VIEW THE MOBILE VERSION of www.homemedicine.ca Informational Site Network Informational
Privacy


Home


Medical Articles


Mother's Remedies


Household Tips


Medicine History


Forgotten Remedies


Search

Medical Articles

Endocarditis

It should be understood that especially in acute conditions...

From The Hygienic Dictionary 2

Toxemia. [1] "Toxemia is the basic cause of all so-called dise...

Rotation Forceps

It is sometimes desired to make traction on an irregularly s...

Foreign Bodies In The Air And Food Passages

The air and food passages may be invaded by any foreign subst...

Throat Sore

The first question in any case of sore throat, is, What is the...

List Of Instruments

The following list has been compiled as a convenient basis f...

Quacks And Quackery

Quackery and the love of being quacked, are in human nat...

The Future Of Life Extension

I beg the readers indulgence for a bit of futurology about wh...

Habit And Nervous Strain

PEOPLE form habits which cause nervous strain. When t...

Contraction Of Sinews

This often occurs at the knee, bending the joint so that the p...

Stage I Entering The Right Pyriform Sinus

The operator standing (as in Fig. 66), inserts the esophagos...

Bronchoscopic And Esophagoscopic Grasping Forceps

are of the tubular type, that is, a stylet carrying the jaws...

Human Dust

WHEN we face the matter squarely and give it careful ...

Chills

(1) Nerve or imaginary chills. These are feelings of cold, whe...

Chronic Endocarditis

It is not easy to decide just whew all acute endocarditis has...

Pleuroscopy

Foreign bodies in the pleural cavity should be immediately re...

Rhus Tox

applied, with water at the strength of thirty drops of the _t...

The Extraction Of Tightly Fitting Foreign Bodies From The Bronchi

Annular Edema Such objects as marbles, pebbles, corks, etc.,...

Philosophy Of Disease And Cure

In every part of the animal economy, polar derangements in th...

Fainting

Fatigue, excessive heat, fright, loss of blood, hunger, etc., ...



Stokes Adams Treatment





Category: Uncategorized
Source: Disturbances Of The Heart

The treatment of true Stokes-Adams disease is unsuccessful. If
general arteriosclerosis is present, that condition should be
treated. Digitalis would seem almost invariably contraindicated,
although it is of value in extrasystoles without heartblock, or in
conditions which are not Stokes-Adams disease; but if this disease
was considered present, digitalis would probably do harm. Sometimes
strychnin is of benefit.

Atropin has sometimes caused stimulation of the heart to more normal
rapidity. Its benefit is generally only temporary, as most patients
cannot take atropin regularly without having it cause a disagreeable
drying of the throat and skin, a stimulation of the brain, and an
undesired raising of the blood pressure, to say nothing of its
action on the eyes.

The only value of the nitrites is when the blood pressure is high
and the nitrite action is desired on that account.

Coffee or caffein often causes these hearts to become irritable; it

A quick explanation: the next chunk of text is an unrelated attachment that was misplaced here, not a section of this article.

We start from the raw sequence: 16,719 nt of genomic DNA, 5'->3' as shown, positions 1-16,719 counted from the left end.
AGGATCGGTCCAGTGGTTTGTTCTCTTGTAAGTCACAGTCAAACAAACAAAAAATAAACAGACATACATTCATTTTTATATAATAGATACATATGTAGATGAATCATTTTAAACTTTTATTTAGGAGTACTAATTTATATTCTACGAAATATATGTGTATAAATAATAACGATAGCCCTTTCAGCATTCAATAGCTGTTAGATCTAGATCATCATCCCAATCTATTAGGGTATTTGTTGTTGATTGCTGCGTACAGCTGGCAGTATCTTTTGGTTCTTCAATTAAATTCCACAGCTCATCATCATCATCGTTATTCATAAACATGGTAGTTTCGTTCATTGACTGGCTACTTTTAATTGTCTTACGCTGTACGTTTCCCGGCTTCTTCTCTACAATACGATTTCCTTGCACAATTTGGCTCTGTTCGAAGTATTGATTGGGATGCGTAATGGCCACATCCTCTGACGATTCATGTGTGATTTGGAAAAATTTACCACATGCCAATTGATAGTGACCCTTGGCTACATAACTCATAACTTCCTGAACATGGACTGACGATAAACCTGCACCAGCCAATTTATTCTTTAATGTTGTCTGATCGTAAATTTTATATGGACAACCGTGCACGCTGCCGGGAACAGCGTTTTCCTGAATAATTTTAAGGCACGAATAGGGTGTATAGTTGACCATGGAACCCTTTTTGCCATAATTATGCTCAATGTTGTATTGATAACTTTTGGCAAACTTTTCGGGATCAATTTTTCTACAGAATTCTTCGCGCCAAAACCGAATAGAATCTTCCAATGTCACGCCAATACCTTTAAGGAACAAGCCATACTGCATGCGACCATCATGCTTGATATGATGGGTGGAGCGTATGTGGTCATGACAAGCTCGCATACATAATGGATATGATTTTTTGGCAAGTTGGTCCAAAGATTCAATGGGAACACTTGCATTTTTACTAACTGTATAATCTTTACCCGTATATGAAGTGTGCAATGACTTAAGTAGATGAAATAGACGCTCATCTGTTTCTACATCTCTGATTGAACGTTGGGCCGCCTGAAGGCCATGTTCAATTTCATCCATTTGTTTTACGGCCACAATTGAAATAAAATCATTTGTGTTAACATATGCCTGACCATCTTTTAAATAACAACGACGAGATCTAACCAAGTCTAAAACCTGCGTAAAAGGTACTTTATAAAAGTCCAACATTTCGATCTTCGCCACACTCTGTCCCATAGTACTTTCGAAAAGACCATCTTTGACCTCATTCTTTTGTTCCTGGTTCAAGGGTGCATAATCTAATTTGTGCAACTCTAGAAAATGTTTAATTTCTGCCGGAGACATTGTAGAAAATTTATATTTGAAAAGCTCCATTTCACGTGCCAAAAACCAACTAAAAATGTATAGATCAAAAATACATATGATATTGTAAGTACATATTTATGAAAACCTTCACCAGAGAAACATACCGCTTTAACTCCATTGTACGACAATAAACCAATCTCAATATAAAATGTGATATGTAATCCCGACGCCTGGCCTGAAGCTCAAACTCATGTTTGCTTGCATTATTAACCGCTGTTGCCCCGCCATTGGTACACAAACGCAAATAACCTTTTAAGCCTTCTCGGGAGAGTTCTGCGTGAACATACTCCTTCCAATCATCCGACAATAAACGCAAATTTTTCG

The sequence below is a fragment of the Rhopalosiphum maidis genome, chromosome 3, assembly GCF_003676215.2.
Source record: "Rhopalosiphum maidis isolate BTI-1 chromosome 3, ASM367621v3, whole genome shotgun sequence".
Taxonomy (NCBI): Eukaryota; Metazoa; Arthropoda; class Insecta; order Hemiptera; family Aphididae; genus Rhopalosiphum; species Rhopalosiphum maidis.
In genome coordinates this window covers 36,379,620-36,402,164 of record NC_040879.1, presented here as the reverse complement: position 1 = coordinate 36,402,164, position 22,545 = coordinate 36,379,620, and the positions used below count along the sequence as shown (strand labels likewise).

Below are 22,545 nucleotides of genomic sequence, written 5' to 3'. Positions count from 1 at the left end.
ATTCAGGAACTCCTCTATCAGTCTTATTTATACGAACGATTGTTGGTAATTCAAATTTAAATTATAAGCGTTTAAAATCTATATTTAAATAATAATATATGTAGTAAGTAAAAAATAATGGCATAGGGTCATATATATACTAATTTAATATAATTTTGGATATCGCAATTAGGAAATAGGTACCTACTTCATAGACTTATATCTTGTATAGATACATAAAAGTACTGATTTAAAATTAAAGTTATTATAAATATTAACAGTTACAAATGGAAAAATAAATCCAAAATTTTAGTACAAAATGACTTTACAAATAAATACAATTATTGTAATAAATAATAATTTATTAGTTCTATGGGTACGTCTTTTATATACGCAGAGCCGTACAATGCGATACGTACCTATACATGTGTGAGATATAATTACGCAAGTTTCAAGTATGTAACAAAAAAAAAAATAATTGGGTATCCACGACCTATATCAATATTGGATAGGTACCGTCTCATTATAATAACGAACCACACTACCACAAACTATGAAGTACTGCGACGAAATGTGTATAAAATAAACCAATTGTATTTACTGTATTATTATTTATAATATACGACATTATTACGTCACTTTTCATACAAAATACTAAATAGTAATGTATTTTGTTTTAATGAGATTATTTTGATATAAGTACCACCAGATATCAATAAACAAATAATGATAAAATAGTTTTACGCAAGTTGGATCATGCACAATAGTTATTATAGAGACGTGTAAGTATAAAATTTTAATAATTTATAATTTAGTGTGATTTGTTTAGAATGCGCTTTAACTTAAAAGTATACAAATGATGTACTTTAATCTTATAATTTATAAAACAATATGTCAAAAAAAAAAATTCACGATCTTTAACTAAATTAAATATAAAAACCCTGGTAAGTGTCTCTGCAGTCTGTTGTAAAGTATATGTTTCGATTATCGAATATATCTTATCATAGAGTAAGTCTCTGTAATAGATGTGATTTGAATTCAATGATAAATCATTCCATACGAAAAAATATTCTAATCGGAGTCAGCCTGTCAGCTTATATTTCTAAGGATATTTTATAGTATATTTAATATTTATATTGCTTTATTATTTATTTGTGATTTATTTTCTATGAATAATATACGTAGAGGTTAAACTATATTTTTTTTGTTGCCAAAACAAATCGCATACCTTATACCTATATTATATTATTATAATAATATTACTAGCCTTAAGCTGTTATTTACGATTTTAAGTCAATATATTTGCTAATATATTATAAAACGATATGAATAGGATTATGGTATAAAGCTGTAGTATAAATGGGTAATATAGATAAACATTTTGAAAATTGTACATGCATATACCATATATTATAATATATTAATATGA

certainly raises the blood pressure, and therefore is not generally
advisable. Both tea and coffee should generally be prohibited.

During the acute faint attack, camphor is one of the best
stimulants. Alcohol may be of benefit. If syphilis is a cause of the
condition, iodids are always valuable. If syphilis is not a cause
and arteriosclerosis is present, small doses of iodid given for a
long period are beneficial, although it may not much reduce the
blood pressure or decrease the plasticity of the blood. Iodid is a
stimulant to the thyroid gland, and therefore it is on this account
valuable.

An excellent stimulant to the heart is thyroid secretion or thyroid
extract. Theoretically thyroid extracts should be the treatment for
a slow-acting heart. It sometimes seems of benefit to these
patients, but it often causes such nervous excitation and
irritability as to preclude its use. The dose of thyroid for this
purpose would be small, about one-fourth to one-half grain of the
active substance three times a day. To be of any value, the
preparation must be good.

Epinephrin has been shown by Hirtz [Footnote: Hirtz: Arch d. mal. du
coeur, February, 1916] to overcome experimental heart block. It is
not clear just how it acts, but it could well be tried in heart
block when the blood pressure is not too high. A few drops of an
epinephrin solution 1:1,000 may be placed on the tongue, and
repeated three times a day, or from 5 to 10 minims of a weaker
solution may be given hypodermically.

The usual precautions against overeating, overdrinking, severe
physical exercise, sudden movements, overuse of tobacco, etc.,
should all be urged on the patient. The disease is sooner or later
fatal, although the patient may live some years. Death is generally
sudden.

It is understood that this disease must he separated from the
condition of bradycardia inherent in a few persons who have a slow
pulse throughout their life, without any untoward symptoms.





Next: Cardiovascular Renal Disease

Previous: Stokes Adams Disease Heart Block



Add to del.icio.us Add to Reddit Add to Digg Add to Del.icio.us Add to Google Add to Twitter Add to Stumble Upon
Add to Informational Site Network
Report
Privacy
SHAREADD TO EBOOK


Viewed 1526